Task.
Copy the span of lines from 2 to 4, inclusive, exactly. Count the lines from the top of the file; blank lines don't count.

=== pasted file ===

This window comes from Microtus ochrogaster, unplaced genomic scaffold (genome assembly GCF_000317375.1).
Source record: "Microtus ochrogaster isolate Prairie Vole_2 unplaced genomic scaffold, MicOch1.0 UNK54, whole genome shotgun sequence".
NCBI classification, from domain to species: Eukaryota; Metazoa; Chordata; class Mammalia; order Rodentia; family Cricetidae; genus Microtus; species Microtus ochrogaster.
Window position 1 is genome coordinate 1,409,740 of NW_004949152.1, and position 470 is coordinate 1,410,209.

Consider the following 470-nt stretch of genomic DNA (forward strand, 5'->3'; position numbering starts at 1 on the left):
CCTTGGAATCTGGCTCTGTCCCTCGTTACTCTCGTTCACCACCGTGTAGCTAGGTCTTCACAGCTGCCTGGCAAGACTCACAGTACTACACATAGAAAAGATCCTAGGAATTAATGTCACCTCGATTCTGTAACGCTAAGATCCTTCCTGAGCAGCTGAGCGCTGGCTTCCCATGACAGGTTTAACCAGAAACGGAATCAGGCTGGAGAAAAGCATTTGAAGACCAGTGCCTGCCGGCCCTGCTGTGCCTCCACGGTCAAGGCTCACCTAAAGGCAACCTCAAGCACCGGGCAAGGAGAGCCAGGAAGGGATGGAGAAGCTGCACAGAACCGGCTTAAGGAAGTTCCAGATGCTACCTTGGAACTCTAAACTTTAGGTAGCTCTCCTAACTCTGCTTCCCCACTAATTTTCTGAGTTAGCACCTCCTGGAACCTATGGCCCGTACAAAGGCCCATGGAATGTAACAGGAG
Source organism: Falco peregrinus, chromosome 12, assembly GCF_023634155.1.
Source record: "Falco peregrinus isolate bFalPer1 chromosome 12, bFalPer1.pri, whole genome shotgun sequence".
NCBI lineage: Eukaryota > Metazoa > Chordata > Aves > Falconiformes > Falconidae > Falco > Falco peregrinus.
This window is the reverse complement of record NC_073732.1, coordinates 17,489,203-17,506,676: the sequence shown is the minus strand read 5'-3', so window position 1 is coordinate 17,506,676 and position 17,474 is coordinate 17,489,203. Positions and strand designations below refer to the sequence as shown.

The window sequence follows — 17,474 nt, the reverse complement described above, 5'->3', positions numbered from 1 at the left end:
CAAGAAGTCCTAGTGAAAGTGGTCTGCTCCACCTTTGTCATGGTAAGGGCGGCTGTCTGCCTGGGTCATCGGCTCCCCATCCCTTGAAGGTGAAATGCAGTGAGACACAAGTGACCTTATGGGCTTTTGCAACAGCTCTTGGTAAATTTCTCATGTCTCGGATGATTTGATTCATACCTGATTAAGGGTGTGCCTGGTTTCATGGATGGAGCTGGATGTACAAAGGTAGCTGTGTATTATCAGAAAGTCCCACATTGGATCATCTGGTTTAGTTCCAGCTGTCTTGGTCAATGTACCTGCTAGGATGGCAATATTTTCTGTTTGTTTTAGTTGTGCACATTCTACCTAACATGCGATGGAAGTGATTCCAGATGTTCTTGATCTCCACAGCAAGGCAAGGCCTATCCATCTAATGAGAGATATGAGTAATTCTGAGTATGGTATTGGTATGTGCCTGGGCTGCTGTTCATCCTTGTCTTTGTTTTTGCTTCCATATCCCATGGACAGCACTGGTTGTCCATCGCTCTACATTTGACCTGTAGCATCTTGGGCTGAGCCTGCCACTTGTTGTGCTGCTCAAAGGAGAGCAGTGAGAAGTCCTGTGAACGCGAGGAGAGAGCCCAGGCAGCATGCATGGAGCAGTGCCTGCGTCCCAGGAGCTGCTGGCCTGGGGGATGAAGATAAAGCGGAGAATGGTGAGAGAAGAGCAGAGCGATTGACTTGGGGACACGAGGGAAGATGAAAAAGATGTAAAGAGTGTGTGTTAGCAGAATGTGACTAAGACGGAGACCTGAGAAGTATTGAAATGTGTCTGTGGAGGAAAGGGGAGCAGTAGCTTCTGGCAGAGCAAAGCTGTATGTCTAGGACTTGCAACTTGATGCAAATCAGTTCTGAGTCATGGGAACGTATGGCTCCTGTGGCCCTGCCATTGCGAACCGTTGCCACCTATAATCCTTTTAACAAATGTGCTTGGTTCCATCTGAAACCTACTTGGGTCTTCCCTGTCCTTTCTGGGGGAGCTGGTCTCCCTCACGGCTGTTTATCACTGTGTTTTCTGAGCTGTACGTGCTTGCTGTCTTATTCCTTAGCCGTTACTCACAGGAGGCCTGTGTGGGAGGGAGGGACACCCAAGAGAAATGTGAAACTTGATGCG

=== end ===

Source record: "Microtus ochrogaster isolate Prairie Vole_2 unplaced genomic scaffold, MicOch1.0 UNK54, whole genome shotgun sequence".
NCBI classification, from domain to species: Eukaryota; Metazoa; Chordata; class Mammalia; order Rodentia; family Cricetidae; genus Microtus; species Microtus ochrogaster.
Window position 1 is genome coordinate 1,409,740 of NW_004949152.1, and position 470 is coordinate 1,410,209.